The gentlemen of the jury retired to consider their verdict.
Their foreman was a person doubly distinguished among his colleagues. He had the clearest head, and the readiest tongue. For once the right man was in the right place.
Of the eleven jurymen, four showed their characters on the surface. They were:
The hungry juryman, who wanted his dinner.
The inattentive juryman, who drew pictures on his blotting paper.
The nervous juryman, who suffered from fidgets.
The silent juryman, who decided the verdict.
Of the seven remaining members, one was a little drowsy man who gave no trouble; one was an irritable invalid who served under protest; and five represented that vast majority of the population -- easily governed, tranquilly happy -- which has no opinion of its own.
While I didn't love The Evil Genius as much as The Moonstone, I did enjoy it. What should you know? Well, it is NOT a mystery. It is a "domestic story." You should also know that it has a forty-page prologue (of sorts) that establishes the background of one of its main characters.
Readers first meet Sydney Westerfield as a child. Her father has died; her mother--at best--is disinterested. Her mom is all about her son. When her mother remarries and moves to America, she leaves her daughter in the care of her sister. Of course, she takes her beloved son. The aunt? Well, she's super-excited because she can use Sydney as a servant and a teacher-in-training. So poor Sydney has not known love in many, many years. Perhaps since her father died.
The novel opens when Herbert Linley seeks a governess for his daughter, Kitty. He brings home the young, the beautiful, the pathetic Sydney. After hearing her story, after seeing her kicked out of her aunt's home, he had to hire her. Mrs. Presty, his mother-in-law, is skeptical. She's been married twice, and she's convinced she knows a thing or two about men. And the fact that Sydney is so young, so beautiful, so innocent, so in need of love and acceptance, so sweet, well, she thinks that it is unwise to have her in their home. (Yes, Mrs. Presty lives with her daughter and son-in-law.) But Mrs. Linley meets Sydney and is enchanted. Her heart is big enough to accept Sydney without doubt, without reservation. And Kitty? Her daugher? Well, Kitty loves, loves, loves her governess! So it looks like Sydney may have found a happy home at last....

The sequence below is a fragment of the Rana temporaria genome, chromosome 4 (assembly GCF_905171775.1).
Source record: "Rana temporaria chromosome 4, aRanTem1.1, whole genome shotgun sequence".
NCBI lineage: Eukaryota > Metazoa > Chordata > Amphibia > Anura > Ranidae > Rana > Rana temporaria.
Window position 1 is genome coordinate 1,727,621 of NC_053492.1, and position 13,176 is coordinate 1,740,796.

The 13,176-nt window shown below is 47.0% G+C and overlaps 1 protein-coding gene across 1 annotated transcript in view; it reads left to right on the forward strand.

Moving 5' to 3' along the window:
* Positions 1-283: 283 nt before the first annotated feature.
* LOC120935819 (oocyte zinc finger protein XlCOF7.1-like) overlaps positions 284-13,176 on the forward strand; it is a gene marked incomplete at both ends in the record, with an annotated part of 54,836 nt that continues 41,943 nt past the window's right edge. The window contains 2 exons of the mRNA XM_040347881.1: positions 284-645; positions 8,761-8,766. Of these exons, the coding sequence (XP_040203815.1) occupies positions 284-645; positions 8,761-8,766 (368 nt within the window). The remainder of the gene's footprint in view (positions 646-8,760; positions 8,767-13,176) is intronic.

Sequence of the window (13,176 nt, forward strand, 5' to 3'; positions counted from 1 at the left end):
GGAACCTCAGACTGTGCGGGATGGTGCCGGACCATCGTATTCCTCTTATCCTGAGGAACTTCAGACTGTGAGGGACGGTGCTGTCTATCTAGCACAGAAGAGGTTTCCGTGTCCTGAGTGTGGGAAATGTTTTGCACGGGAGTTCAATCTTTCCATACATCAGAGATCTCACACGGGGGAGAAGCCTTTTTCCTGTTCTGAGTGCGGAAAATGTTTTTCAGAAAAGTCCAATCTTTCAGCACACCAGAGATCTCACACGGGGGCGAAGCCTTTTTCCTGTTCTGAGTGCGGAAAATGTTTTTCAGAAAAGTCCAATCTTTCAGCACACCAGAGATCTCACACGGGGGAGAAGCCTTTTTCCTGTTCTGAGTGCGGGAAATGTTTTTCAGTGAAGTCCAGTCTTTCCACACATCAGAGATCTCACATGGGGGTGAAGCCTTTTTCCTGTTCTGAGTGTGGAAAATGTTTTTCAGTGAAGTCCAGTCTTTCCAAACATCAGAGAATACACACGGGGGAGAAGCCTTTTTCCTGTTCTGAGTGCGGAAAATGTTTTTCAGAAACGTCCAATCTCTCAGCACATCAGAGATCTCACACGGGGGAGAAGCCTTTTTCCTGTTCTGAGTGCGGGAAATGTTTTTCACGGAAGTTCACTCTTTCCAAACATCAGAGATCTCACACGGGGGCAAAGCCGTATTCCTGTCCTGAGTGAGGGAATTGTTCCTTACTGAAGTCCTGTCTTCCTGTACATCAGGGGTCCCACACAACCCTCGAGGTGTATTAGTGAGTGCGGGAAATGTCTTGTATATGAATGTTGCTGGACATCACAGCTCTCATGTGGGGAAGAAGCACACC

But. One late night stroll in the moonlight finds Mr. Linley and Sydney unexpectedly thrown together--they're locked out of the house--and Mr. Linley fancies himself in love with this ever-grateful young woman. He confesses as such. As soon as those words are spoken, both know that they cannot remain in this situation...
The Evil Genius, like Anna Karenina, focuses on marriage, adultery, divorce, and scandal. But it is so VERY different from Anna Karenina! Both Mrs. Linley and Miss Westerfield are sympathetic. And Mrs. Presty is great for comical relief! (Is she "The Evil Genius" of the family that contributes to its downfall?) The Evil Genius is never boring. It's extremely readable.
I enjoyed it. There were places I loved it.
"Is there any human character, even the noblest, that is always consistently good?"
"One reads of them sometimes," she suggested, "in books."
"Yes," he said. "In the worst books you could possibly read--the only really immoral books written in our time."
"Why are they immoral?"
"For this plain reason, that they deliberately pervert the truth. Clap-trap, you innocent creature, to catch foolish readers! When do these consistently good people appear in the life around us, the life that we all see? Never! Are the best mortals that ever lived above the reach of temptation to do ill, and are they always too good to yield to it? How does the Lord's Prayer instruct humanity? It commands us all, without exception, to pray that we may not be led into temptation. You have been led into temptation. In other words, you are a human being. All that a human being could do you have done--you have repented and confessed." (324)
© Becky Laney of Becky's Book Reviews